Skip to contentU.S. Department of Transportation/Federal Highway Administration
Home > About FHWA > Highway History > FHWA By Day


A Look at the History of the Federal Highway Administration
Table of Contents - Previous Day - Next Day
June 1
1909 An OPR exhibit, including its first use of dioramas, at the Alaska-Yukon-Pacific Exposition in Seattle, WA, proves especially popular. When the exposition ends on October 16, the exhibit is shipped to Nebraska for the Corn Show and Omaha Exposition, then to the District of Columbia for the Builders' Exchange Exhibit Company, and later to Knoxville, KY, for the Appalachian Exposition. The exhibit is duplicated and exhibited in over 100 places through 1917 and seen by over 2.5 million people.
Photo: OPR exhibit at the Alaska-Yukon-Pacific Exposition
OPR exhibit at the Alaska-Yukon-Pacific Exposition.
1934 The BPR exhibit at the Century of Progress Exposition in Chicago, IL, includes changing maps and dioramas showing the progress of highway development in the United States from 1792 to the present. The history begins in 1792 with authorization of the Lancaster Turnpike in Pennsylvania, the best highway of its day, and ends, according to The Highway Magazine, with "an ultra- modern four-lane highway of 1933, with its bus stations at a grade-separated highway intersection, and its bordering sidewalks and landscape treatment. This type of thoroughfare [is] the supreme development of the cooperative work of engineers of the State highway departments and the Bureau of Public Roads."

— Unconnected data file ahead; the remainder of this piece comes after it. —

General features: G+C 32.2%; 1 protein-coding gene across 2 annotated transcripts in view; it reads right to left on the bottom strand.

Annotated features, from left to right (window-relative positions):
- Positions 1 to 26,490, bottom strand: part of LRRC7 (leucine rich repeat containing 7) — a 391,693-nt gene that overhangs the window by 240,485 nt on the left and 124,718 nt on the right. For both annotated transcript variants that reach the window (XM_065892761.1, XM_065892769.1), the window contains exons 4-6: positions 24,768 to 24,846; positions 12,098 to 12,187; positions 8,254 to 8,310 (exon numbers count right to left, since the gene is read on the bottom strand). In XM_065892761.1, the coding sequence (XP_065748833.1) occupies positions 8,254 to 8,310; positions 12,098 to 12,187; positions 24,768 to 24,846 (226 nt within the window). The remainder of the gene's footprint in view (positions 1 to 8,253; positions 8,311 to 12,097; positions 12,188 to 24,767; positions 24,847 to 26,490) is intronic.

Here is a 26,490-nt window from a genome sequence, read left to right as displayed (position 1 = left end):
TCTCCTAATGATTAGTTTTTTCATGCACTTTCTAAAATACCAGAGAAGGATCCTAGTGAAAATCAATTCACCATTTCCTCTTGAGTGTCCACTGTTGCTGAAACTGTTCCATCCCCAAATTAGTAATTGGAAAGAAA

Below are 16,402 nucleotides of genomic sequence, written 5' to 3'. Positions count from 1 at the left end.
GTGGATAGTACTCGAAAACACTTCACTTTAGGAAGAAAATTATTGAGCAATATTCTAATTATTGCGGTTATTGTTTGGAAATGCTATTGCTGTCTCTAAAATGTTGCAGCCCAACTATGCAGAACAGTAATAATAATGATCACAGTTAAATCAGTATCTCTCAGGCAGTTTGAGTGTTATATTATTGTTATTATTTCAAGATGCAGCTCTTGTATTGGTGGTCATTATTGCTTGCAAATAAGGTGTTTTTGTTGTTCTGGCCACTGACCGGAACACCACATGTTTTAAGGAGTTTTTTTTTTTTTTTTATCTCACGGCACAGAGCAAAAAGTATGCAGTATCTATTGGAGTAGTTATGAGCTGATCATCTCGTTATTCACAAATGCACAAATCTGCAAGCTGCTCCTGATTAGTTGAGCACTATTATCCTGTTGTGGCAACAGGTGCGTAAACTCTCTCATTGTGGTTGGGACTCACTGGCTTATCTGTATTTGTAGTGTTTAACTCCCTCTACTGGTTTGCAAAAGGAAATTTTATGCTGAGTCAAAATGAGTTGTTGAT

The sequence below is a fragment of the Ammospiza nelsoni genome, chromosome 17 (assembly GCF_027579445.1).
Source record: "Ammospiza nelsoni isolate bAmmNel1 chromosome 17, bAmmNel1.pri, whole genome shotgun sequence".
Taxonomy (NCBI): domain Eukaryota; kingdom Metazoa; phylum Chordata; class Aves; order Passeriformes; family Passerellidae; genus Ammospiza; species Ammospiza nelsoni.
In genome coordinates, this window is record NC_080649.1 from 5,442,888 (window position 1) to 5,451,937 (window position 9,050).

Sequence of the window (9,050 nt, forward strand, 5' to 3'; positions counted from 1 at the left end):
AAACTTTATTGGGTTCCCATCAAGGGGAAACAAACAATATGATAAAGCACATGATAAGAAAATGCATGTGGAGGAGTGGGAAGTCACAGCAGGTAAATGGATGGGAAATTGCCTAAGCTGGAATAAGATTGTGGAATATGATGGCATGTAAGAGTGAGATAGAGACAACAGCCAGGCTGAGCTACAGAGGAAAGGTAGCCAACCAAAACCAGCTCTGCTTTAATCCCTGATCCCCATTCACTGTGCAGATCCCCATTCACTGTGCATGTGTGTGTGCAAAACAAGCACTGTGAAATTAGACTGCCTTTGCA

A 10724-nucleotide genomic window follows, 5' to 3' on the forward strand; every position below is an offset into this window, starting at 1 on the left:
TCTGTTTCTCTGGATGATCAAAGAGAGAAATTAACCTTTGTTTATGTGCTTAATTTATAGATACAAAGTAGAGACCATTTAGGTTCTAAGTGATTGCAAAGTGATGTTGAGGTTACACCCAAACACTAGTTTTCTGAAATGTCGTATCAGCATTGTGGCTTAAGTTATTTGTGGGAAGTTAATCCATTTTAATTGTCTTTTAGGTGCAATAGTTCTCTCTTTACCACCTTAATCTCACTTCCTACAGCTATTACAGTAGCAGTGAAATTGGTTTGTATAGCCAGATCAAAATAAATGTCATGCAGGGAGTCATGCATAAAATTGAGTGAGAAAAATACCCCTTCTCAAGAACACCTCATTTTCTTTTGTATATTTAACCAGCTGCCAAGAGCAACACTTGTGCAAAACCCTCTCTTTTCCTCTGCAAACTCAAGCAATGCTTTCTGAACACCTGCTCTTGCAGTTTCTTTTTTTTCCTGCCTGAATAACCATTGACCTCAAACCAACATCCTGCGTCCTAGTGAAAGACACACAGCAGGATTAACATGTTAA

1973 Secretary of Transportation Claude Brinegar administers the oath of office to Administrator Norbert "Nobby" Tiemann.
previous next

Return to FHWA By Day